The report cites an unnamed source on Apple’s side who said “there is absolutely no meaningful discussion taking place between us and Qualcomm, and there is no settlement in sight,” with Apple “gearing up for trial.”
The case is set to go to trial early next year, should the companies fail to reach a resolution, according to the report.
Qualcomm CEO Steve Mollenkopf had told investors on the company’s quarterly earnings call in July that the two companies were in talks to resolve the litigation. “We hope that through the combination of either those paths, we could get to a resolution, and we’re confident that we will,” he said at the time.
The saga began when Apple sued Qualcomm in January 2017 for allegedly withholding nearly $1 billion in royalty rebates as retaliation for Apple “responding truthfully to law enforcement agencies investigating them,” referring to the FTC’s investigation into Qualcomm’s anticompetitive business practices.
Qualcomm countersued Apple in April 2017, accusing the company of failing to engage in good faith negotiations for a license to its 3G and 4G standard essential patents on fair, reasonable, and non-discriminatory terms. Qualcomm also accused Apple of encouraging regulatory attacks on its business in multiple countries.
Qualcomm’s countersuit said Apple “could not have built the incredible iPhone franchise” without relying upon the chipmaker’s “fundamental cellular technologies.” Qualcomm went as far as alleging that Apple “contributed virtually nothing to the development of core cellular technology.”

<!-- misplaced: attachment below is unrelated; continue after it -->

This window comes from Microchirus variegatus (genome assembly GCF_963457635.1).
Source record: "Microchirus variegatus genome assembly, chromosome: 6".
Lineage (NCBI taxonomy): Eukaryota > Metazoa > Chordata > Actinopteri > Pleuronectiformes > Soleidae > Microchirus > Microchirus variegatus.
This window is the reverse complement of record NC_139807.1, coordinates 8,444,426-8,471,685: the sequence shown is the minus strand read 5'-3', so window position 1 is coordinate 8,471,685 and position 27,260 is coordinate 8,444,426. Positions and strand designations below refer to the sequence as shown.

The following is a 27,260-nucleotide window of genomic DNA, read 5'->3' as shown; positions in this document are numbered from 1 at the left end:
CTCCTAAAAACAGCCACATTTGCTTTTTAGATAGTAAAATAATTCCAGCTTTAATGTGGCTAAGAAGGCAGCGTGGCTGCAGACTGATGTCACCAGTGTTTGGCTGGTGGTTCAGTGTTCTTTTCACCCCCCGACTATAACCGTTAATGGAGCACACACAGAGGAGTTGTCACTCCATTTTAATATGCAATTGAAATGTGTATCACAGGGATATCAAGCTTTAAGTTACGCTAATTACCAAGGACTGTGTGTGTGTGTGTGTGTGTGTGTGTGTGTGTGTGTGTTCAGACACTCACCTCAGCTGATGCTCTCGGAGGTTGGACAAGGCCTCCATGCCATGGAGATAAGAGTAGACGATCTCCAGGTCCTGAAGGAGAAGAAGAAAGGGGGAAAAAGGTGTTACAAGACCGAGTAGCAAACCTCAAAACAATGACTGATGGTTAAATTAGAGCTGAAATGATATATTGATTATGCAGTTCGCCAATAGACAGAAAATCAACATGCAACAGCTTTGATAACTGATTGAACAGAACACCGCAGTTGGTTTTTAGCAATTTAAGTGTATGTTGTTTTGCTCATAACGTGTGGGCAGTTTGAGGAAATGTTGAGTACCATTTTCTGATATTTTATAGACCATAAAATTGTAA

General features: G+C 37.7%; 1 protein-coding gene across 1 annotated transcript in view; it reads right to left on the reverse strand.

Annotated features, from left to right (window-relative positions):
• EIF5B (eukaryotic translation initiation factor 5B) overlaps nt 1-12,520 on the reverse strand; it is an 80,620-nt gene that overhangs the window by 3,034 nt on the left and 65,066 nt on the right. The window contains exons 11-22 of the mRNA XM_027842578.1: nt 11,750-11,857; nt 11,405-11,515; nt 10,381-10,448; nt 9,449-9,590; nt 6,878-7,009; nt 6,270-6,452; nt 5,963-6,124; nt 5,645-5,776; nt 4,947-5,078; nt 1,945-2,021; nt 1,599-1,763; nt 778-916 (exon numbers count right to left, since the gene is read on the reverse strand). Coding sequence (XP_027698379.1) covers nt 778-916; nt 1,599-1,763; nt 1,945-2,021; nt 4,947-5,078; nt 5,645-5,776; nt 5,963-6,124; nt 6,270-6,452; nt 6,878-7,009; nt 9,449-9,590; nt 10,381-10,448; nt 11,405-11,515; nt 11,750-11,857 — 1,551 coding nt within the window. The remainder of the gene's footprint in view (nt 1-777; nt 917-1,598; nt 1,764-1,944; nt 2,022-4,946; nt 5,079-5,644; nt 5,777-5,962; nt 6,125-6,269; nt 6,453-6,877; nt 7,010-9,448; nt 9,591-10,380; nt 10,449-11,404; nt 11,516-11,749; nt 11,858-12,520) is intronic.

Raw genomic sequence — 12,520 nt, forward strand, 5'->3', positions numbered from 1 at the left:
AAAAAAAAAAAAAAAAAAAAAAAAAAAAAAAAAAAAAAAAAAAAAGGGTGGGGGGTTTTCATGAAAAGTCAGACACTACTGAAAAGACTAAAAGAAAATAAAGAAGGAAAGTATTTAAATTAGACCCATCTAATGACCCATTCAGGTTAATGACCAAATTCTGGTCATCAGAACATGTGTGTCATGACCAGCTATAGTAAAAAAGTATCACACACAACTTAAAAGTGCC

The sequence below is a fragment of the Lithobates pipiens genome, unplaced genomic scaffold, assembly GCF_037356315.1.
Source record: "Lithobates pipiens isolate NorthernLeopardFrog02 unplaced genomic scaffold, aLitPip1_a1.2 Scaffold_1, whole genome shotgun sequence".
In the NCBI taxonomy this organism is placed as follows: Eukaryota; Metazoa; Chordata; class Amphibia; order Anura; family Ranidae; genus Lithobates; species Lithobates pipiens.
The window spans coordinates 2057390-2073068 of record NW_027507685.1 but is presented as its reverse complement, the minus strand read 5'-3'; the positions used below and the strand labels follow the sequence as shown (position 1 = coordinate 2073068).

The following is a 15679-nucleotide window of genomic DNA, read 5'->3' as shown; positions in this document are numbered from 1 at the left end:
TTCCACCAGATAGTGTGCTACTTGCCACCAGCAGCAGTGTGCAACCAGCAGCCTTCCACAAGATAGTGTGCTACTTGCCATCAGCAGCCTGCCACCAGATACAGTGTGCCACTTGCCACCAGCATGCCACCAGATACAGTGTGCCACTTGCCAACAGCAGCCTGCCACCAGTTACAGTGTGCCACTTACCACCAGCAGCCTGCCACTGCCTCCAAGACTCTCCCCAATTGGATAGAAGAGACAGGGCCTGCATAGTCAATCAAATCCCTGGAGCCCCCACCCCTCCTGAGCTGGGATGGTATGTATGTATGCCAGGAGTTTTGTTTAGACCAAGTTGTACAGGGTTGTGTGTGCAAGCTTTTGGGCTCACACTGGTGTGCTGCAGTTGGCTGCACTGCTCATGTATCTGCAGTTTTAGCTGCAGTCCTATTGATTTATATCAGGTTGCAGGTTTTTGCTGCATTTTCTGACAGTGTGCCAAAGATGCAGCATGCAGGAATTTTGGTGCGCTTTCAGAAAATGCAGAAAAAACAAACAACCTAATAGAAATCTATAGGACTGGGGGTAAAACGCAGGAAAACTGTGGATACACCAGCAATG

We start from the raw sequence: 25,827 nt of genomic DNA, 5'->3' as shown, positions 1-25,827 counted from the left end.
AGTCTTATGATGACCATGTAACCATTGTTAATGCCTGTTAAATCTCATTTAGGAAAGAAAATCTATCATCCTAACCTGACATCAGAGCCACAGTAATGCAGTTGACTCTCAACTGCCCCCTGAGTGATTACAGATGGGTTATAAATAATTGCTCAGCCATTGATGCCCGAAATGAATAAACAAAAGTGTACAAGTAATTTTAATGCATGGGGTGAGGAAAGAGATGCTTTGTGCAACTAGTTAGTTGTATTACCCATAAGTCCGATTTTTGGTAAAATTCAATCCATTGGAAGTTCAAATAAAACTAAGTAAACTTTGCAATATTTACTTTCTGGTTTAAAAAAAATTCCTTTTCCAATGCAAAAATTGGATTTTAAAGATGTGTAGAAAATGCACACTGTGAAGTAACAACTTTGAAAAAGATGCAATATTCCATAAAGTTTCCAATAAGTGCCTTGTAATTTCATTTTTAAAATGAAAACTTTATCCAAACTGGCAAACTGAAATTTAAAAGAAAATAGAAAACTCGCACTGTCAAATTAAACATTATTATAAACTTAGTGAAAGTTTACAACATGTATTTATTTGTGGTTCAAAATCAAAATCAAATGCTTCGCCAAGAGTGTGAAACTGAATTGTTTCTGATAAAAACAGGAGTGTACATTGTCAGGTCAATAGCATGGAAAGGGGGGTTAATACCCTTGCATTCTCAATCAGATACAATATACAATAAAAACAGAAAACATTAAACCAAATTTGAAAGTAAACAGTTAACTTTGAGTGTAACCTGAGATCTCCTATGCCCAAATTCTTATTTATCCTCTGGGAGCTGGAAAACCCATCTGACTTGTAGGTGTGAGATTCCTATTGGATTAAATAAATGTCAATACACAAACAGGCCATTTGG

Qualcomm also accused Apple of making “misleading statements” about the performance of Qualcomm and Intel modems in iPhones. In testing, iPhone 7 models with Qualcomm’s modem achieved faster wireless speeds than those with Intel’s modem, but Apple said there was “no discernible difference” between the two.
Apple broadened its lawsuit against Qualcomm in June 2017, accusing the chipmaker of “double-dipping” with unfair patent licensing agreements. Apple said Qualcomm charged it royalties based on a percentage of the entire iPhone’s value, despite supplying just a single component of the device – the wireless modem.
The legal dispute encompasses several other claims, including Qualcomm’s allegation that Apple shared Qualcomm’s trade secrets with Intel to help improve its LTE modems, allowing Apple to stop using Qualcomm’s modems.
Qualcomm was the exclusive supplier of wireless modems in iPhones until the iPhone 7 and iPhone 7 Plus, when Apple added Intel as a secondary supplier. Likely due to this legal dispute, Intel became the exclusive supplier of wireless modems starting with the iPhone XS, iPhone XS Max, and iPhone XR.
Apple is reportedly $7 billion behind in royalties owed to Qualcomm as it withholds payments as a result of the legal dispute.